Giovanni Michelotti would be responsible for designing all the most popular Triumph models sold in the 1960s and 1970s, but one of his more interesting ideas deserved more support than it received. The Triumph Italia was an Anglo-Italian custom project and combined one of the toughest British drivetrains with an elegant coupe body built by Vignale.
The idea came from Salvatore Ruffino, who was Standard-Triumph’s Italian distributor and saw a niche for an up-market sports coupe, using the Triumph TR3’s 100 bhp 1991 cc four-cylinder engine and chassis. In 1958, the TR3 was still a drafty roadster with side curtains and cut-down doors, and Ruffino thought he could sell at least 1,000 sophisticated units with unmistakable Italian flair. He approached a number of coachbuilders, including Zagato, Touring and Ghia, then met the young Michelotti and proposed a concept car for the 1958 Turin Motor Show.
Two prototypes were built by Alfredo Vignale. The first had a sloped nose and covered headlights. The second was Ruffino’s personal car. Michelotti redesigned the nose on the production car to look a bit like a Maserati 3500 GT, with an oval intake and open headlights. Vignale assembled the first 13 cars, all of which had detail differences. Ruffino leased a production line from Vignale in 1959, and Triumph TR3 chassis were delivered there to be steel-bodied. In all, 329 Italias would be built by 1963, with the last 30 having TR3B frames.
Ruffino had a verbal commitment that each of the 720 Triumph dealers would take at least one Italia, but it didn’t work out that way. Meanwhile, Standard-Triumph had financial and labor problems, and British Leyland took over in 1962. BL focused on Triumph and hired Michelotti (who created the radical Herald) to redesign the TR3. Michelotti obliged, using many of the styling cues he had applied to the Italia, like the hood bulge, door beltline that kicked up at the rear, windup windows and stubby finned rear fenders with vertical lights. In one stroke he had upstaged the Italia with a similar car that was 30 percent less expensive.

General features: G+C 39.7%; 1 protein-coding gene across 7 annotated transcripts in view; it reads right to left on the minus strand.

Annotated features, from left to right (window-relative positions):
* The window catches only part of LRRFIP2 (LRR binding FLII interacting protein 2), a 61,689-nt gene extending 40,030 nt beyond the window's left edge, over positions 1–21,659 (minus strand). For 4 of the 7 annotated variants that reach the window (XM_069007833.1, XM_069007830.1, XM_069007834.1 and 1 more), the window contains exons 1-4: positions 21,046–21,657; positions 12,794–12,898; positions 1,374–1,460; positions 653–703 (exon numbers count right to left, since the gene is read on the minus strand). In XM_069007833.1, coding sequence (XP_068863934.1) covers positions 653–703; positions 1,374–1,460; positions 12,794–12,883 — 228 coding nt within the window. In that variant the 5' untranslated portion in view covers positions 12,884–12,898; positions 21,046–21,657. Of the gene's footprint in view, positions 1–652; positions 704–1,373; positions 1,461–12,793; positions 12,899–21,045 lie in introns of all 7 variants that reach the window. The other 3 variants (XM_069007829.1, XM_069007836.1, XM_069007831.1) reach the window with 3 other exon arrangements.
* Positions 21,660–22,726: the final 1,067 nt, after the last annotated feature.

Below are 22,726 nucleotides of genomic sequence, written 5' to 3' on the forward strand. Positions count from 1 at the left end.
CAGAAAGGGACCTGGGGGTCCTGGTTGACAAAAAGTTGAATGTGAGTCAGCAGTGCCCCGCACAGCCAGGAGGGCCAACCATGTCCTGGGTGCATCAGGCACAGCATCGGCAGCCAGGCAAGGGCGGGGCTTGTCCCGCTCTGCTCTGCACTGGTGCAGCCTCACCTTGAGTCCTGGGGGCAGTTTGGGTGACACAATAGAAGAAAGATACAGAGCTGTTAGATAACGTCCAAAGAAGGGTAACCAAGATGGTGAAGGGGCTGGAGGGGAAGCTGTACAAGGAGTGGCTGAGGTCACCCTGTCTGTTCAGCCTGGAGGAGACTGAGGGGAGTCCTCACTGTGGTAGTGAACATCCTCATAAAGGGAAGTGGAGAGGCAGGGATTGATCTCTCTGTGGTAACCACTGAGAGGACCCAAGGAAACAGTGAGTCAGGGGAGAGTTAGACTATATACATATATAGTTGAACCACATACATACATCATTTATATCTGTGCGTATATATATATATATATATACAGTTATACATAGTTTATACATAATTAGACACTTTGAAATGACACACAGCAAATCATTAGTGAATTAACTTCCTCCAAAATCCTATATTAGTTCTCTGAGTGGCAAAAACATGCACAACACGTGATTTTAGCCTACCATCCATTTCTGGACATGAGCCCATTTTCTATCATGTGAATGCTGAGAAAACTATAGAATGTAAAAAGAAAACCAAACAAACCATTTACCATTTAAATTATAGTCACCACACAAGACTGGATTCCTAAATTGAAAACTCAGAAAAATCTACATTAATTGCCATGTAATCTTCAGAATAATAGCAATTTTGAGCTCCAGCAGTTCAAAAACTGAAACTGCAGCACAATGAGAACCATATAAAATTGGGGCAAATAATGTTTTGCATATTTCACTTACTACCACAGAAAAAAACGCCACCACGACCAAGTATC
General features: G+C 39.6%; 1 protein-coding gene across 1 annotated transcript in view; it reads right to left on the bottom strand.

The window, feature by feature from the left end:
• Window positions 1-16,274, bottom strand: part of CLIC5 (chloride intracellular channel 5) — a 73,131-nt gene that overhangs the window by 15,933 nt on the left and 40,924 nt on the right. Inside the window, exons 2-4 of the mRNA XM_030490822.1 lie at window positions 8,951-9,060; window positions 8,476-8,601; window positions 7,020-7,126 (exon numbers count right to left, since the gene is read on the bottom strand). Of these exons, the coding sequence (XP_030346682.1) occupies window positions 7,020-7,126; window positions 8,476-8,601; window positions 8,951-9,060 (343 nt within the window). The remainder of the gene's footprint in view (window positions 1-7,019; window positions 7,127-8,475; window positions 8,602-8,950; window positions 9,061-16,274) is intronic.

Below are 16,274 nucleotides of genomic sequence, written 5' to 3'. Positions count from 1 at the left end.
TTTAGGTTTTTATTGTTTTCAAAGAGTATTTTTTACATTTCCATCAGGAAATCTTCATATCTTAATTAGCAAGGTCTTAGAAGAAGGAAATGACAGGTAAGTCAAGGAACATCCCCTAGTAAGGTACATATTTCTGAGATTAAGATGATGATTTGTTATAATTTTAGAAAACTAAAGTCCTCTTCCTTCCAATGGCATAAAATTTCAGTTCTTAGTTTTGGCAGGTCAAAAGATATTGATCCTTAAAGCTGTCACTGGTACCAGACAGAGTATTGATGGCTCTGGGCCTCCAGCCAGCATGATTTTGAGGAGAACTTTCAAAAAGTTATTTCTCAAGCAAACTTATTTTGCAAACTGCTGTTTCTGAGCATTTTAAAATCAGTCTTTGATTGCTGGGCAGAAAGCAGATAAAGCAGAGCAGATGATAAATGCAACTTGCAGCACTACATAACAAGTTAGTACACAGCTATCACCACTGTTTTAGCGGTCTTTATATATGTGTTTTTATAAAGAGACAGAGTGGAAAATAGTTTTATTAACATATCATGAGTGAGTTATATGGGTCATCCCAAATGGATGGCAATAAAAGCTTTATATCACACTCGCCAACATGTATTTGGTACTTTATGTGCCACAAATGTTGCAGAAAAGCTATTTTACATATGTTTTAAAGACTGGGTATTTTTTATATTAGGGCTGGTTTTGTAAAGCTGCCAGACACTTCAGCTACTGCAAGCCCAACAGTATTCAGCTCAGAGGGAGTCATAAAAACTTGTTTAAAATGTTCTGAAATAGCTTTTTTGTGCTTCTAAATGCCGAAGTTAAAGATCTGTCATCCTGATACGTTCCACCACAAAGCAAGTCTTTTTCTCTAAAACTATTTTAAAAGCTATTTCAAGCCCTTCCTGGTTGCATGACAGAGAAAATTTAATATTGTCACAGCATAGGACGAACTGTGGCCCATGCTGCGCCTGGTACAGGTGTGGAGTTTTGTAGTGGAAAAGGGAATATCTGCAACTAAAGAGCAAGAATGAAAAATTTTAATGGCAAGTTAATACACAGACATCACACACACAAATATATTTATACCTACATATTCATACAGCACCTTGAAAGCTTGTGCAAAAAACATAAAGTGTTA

Ruffino persevered with the Italia 2000, removing Triumph mentions from the badging. In three years he built 323 LHD and six RHD units, and converted the original show car to RHD. Options were limited, but included Weber carburetors, overdrive, a telescopic steering wheel, radio, heater, leather interior, Borrani wire wheels and Nardi wood-rim steering wheel.
Between 30 and 40 Italias were imported into the U.S., but their $5,000 price tag was almost double the $2,675 price of a TR3. The Los Angeles distributor reportedly slashed $1,000 off the Italia’s MSRP, though buyers had to sign an agreement that they knew there were no body spares available in the U.S.
Survivor examples of this gorgeous but short-lived collaboration are cherished by their owners and there is an active club. Mechanical parts are no problem and the club has deduced which parts from Alfa Romeo, Fiat and Lancia models were used. Potential purchases should be examined closely for rust, and the rarity of body and trim pieces mean that it’s worth spending money for the best car available.